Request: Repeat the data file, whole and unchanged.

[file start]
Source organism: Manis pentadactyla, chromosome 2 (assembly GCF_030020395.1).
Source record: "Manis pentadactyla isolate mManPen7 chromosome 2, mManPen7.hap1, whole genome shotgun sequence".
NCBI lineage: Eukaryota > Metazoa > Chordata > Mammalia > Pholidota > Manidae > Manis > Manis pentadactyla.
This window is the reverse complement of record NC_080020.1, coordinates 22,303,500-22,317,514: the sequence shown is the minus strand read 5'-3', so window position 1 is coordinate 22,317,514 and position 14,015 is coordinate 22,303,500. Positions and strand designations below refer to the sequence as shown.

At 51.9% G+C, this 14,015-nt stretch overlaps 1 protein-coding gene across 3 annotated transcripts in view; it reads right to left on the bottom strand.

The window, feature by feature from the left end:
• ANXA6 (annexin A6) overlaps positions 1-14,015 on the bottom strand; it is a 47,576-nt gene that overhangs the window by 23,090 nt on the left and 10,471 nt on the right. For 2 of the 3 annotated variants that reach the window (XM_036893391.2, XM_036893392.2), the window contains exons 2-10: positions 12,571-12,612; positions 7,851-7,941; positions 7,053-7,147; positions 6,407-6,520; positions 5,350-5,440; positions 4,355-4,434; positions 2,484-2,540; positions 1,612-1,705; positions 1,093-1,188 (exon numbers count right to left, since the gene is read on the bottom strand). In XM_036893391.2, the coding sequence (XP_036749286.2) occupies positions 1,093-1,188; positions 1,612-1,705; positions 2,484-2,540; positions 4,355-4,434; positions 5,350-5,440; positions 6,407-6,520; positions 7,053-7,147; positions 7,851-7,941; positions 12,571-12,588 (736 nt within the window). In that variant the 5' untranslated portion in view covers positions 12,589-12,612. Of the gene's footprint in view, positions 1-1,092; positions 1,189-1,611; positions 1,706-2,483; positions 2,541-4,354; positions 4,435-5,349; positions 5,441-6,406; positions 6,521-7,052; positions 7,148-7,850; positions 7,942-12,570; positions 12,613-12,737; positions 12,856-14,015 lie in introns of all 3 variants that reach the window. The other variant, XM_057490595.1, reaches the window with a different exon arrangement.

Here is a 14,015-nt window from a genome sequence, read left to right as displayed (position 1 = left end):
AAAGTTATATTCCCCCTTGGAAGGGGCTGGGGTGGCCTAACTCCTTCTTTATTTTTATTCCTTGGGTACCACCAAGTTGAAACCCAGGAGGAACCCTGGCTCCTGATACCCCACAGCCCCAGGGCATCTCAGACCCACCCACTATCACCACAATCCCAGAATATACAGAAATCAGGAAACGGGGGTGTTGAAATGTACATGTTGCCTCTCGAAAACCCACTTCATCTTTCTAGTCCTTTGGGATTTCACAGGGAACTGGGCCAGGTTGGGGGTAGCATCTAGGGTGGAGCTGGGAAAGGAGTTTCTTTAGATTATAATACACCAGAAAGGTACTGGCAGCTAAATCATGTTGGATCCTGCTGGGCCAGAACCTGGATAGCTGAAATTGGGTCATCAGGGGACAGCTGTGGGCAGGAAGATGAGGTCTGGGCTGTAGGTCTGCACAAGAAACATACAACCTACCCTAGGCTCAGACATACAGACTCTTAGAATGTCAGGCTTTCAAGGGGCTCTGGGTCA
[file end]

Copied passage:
Source organism: Manis pentadactyla, chromosome 2 (assembly GCF_030020395.1).
Source record: "Manis pentadactyla isolate mManPen7 chromosome 2, mManPen7.hap1, whole genome shotgun sequence".
NCBI lineage: Eukaryota > Metazoa > Chordata > Mammalia > Pholidota > Manidae > Manis > Manis pentadactyla.
This window is the reverse complement of record NC_080020.1, coordinates 22,303,500-22,317,514: the sequence shown is the minus strand read 5'-3', so window position 1 is coordinate 22,317,514 and position 14,015 is coordinate 22,303,500. Positions and strand designations below refer to the sequence as shown.

At 51.9% G+C, this 14,015-nt stretch overlaps 1 protein-coding gene across 3 annotated transcripts in view; it reads right to left on the bottom strand.

The window, feature by feature from the left end:
• ANXA6 (annexin A6) overlaps positions 1-14,015 on the bottom strand; it is a 47,576-nt gene that overhangs the window by 23,090 nt on the left and 10,471 nt on the right. For 2 of the 3 annotated variants that reach the window (XM_036893391.2, XM_036893392.2), the window contains exons 2-10: positions 12,571-12,612; positions 7,851-7,941; positions 7,053-7,147; positions 6,407-6,520; positions 5,350-5,440; positions 4,355-4,434; positions 2,484-2,540; positions 1,612-1,705; positions 1,093-1,188 (exon numbers count right to left, since the gene is read on the bottom strand). In XM_036893391.2, the coding sequence (XP_036749286.2) occupies positions 1,093-1,188; positions 1,612-1,705; positions 2,484-2,540; positions 4,355-4,434; positions 5,350-5,440; positions 6,407-6,520; positions 7,053-7,147; positions 7,851-7,941; positions 12,571-12,588 (736 nt within the window). In that variant the 5' untranslated portion in view covers positions 12,589-12,612. Of the gene's footprint in view, positions 1-1,092; positions 1,189-1,611; positions 1,706-2,483; positions 2,541-4,354; positions 4,435-5,349; positions 5,441-6,406; positions 6,521-7,052; positions 7,148-7,850; positions 7,942-12,570; positions 12,613-12,737; positions 12,856-14,015 lie in introns of all 3 variants that reach the window. The other variant, XM_057490595.1, reaches the window with a different exon arrangement.

Here is a 14,015-nt window from a genome sequence, read left to right as displayed (position 1 = left end):
AAAGTTATATTCCCCCTTGGAAGGGGCTGGGGTGGCCTAACTCCTTCTTTATTTTTATTCCTTGGGTACCACCAAGTTGAAACCCAGGAGGAACCCTGGCTCCTGATACCCCACAGCCCCAGGGCATCTCAGACCCACCCACTATCACCACAATCCCAGAATATACAGAAATCAGGAAACGGGGGTGTTGAAATGTACATGTTGCCTCTCGAAAACCCACTTCATCTTTCTAGTCCTTTGGGATTTCACAGGGAACTGGGCCAGGTTGGGGGTAGCATCTAGGGTGGAGCTGGGAAAGGAGTTTCTTTAGATTATAATACACCAGAAAGGTACTGGCAGCTAAATCATGTTGGATCCTGCTGGGCCAGAACCTGGATAGCTGAAATTGGGTCATCAGGGGACAGCTGTGGGCAGGAAGATGAGGTCTGGGCTGTAGGTCTGCACAAGAAACATACAACCTACCCTAGGCTCAGACATACAGACTCTTAGAATGTCAGGCTTTCAAGGGGCTCTGGGTCA